New Course, New Thinking

It was as hot as a summer’s day can get and my 5 km run was not going well.

Starting out that morning, I had set two ambitious goals for myself: achieve both my distance and pace targets. But as the mercury kept climbing and with my water supply running on empty, I knew I had to make changes to my plans or I was going to find myself limping home.

So I grudgingly let go of my pace goal, and finished my loop.

Initially I wasn’t too happy about this, but it reminded me that sometimes I have to take a big spoonful of the advice I give regularly to my clients: it is a fundamental mistake to assume that the goals you set for yourself (or others) cannot be changed.

In today’s marketplace, goal setting has to be dynamic—not rigid. Just as important, your thinking today has to be much more adaptive than predictive.

Conditions change much faster now than before: new competitors steadily arrive on the scene, buying patterns evolve and dissolve rapidly, new technologies relentlessly challenge and replace old ways of doing things.

Finding better, smarter ways of solving problems—course correcting and applying new thinking—is what will help you and your business thrive, even amid all kinds of adversity and uncertainty.  

Here are four examples of businesses and business leaders who applied this approach and created a competitive advantage for themselves.

1.  New market, new assumptions

AS read in the WSJ, Boeing responded quickly to news that international trade sanctions had been lifted on Iran: a $400 billion market suddenly was in play for the first time in over a generation. Recognizing that this country had a fleet of aging aircraft, the manufacturer rolled up their sleeves, sharpened their pencils and inked a deal to sell 80 new aircraft to this new market. That sale—to the tune of $17.6 billion—happened because both parties correctly understood that new sales opportunities happen when we embrace new assumptions about the world in front of us.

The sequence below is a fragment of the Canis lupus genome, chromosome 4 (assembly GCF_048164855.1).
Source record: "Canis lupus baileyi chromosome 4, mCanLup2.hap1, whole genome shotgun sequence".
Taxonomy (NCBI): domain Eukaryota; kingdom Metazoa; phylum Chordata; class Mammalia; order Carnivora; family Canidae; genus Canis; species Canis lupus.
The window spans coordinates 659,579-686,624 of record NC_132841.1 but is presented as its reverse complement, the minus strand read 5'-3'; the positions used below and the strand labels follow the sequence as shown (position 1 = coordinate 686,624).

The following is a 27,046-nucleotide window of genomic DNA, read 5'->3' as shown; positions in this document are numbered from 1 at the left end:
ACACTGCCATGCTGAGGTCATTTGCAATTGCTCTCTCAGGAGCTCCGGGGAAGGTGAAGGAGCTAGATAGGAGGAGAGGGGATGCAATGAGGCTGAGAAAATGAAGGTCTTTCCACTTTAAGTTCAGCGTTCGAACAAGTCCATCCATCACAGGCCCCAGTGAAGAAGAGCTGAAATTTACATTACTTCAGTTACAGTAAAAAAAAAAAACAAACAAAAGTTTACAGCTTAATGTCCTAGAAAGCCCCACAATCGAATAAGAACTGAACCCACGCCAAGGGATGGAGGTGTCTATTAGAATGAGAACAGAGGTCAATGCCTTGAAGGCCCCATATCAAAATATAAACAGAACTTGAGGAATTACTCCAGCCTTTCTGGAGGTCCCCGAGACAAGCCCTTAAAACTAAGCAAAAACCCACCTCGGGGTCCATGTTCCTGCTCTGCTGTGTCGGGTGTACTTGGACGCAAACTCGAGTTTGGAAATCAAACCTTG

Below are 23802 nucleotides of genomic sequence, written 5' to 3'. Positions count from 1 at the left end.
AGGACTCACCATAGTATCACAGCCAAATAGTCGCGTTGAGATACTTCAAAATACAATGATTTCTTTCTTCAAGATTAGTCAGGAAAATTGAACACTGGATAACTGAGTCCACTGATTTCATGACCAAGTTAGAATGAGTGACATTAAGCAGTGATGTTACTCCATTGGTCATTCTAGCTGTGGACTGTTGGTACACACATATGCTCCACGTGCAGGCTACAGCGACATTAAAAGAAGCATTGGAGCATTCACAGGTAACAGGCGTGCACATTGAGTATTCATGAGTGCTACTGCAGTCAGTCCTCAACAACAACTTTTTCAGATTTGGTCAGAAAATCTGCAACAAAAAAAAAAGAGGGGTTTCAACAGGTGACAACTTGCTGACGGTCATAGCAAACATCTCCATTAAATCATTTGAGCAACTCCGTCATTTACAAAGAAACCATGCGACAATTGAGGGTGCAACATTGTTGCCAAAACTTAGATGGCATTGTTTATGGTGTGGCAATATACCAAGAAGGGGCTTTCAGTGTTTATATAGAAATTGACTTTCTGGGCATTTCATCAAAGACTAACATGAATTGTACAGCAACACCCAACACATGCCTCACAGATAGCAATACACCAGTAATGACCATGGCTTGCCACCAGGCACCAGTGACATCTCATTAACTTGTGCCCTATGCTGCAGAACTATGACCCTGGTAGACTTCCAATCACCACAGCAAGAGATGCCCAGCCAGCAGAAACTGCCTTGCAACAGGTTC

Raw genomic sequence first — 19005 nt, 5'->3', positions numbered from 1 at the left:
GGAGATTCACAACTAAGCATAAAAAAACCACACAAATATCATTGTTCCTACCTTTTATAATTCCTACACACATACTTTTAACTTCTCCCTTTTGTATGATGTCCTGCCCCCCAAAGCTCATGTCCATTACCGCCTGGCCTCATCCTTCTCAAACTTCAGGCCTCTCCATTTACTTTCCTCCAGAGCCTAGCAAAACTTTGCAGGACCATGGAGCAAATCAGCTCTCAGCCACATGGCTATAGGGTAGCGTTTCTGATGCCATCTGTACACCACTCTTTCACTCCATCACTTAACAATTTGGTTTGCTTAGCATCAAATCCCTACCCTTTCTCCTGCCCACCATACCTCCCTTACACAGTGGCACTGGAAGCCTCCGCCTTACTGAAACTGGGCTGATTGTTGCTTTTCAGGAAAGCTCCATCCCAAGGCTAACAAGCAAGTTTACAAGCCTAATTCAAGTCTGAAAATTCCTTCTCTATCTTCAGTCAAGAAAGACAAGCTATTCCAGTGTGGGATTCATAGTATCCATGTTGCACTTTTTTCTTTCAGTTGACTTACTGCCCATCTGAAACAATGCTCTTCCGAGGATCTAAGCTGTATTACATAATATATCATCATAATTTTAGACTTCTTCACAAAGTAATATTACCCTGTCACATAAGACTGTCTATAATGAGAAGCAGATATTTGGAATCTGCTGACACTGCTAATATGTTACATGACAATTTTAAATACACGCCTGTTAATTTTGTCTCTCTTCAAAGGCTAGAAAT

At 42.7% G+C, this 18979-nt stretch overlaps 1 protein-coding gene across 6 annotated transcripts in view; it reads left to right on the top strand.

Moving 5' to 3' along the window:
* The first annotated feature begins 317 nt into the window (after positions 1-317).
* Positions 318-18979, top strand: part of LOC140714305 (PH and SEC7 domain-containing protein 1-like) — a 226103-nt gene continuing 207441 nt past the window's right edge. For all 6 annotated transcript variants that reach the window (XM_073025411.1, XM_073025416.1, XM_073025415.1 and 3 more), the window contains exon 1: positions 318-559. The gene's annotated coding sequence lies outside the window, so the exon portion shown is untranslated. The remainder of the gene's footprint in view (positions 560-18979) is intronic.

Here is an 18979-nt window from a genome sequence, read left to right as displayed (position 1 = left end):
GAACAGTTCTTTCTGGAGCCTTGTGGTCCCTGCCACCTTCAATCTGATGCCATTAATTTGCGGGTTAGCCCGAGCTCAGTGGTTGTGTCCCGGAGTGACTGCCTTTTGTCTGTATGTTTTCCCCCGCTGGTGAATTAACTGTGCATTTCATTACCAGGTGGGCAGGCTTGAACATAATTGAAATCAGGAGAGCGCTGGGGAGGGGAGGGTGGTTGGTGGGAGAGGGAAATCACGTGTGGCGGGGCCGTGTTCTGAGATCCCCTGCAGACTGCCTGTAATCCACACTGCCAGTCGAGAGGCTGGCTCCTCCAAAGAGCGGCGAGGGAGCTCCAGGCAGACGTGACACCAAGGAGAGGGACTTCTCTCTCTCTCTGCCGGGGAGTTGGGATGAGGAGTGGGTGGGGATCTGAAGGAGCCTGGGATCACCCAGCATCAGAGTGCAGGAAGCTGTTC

2. Leveraged talents in new ways

An international manufacturing firm was struggling with a year-over-year drop in revenue. The management team went digging and discovered that the company’s field team had a higher than normal turn-over rate. In essence: there weren’t enough people on the ground to secure all of their existing customers’ orders. Money was being left on the table. The team created a revenue recovery plan: retooling their customer service team, putting them on the phones to call and quickly secure those unmet orders. The plan was a success. Within three months, $1 million in new POs were received: giving the team much-needed time to solve structural problems in their field office.

3. Re-adjusted milestones

A Sales VP had a sales rep on her team who’d fallen short of her first-quarter sales target: at $50,000, they were only halfway to meeting their $100,000 marker. Rather than relinquishing the goal, the Sales VP saw potential in both the sales rep’s abilities and in the appetite of the marketplace for their product. Instead, the Sales VP readjusted the sales targets for the second, third and fourth quarters to $117,000 each. Not only did the sales rep recover, she grew more confident because the company put their trust in her ability to turn things around

4. Knowing what is (and isn’t) mission critical

Over budget on the revenue side but with eroding margins, a company’s management team went digging for answers. They discovered that their inside sales team was dropping prices too aggressively to win POs. Why were they doing this? Because they’d been told at the start of the year that revenue growth was mission critical. “Win more POs” had been the rallying cry. That strategy was corrected: POs should only be accepted where there’s a minimum acceptable margin. As a result, revenue dropped (but not below their targets) and margin was regained. This strategy and the importance of establishing minimum profit per client is covered in more depth in Chapter 9 (page 189) of my book, Non-Stop Sales Boom.

Summing up: there’s no shame in course correcting your goals over the course of a year. Managers get into trouble when they stubbornly believe that goals are only meant to be set and achieved. Don’t fall into that mindset! Stay in alignment with your market—it’s one that’s changing faster every year.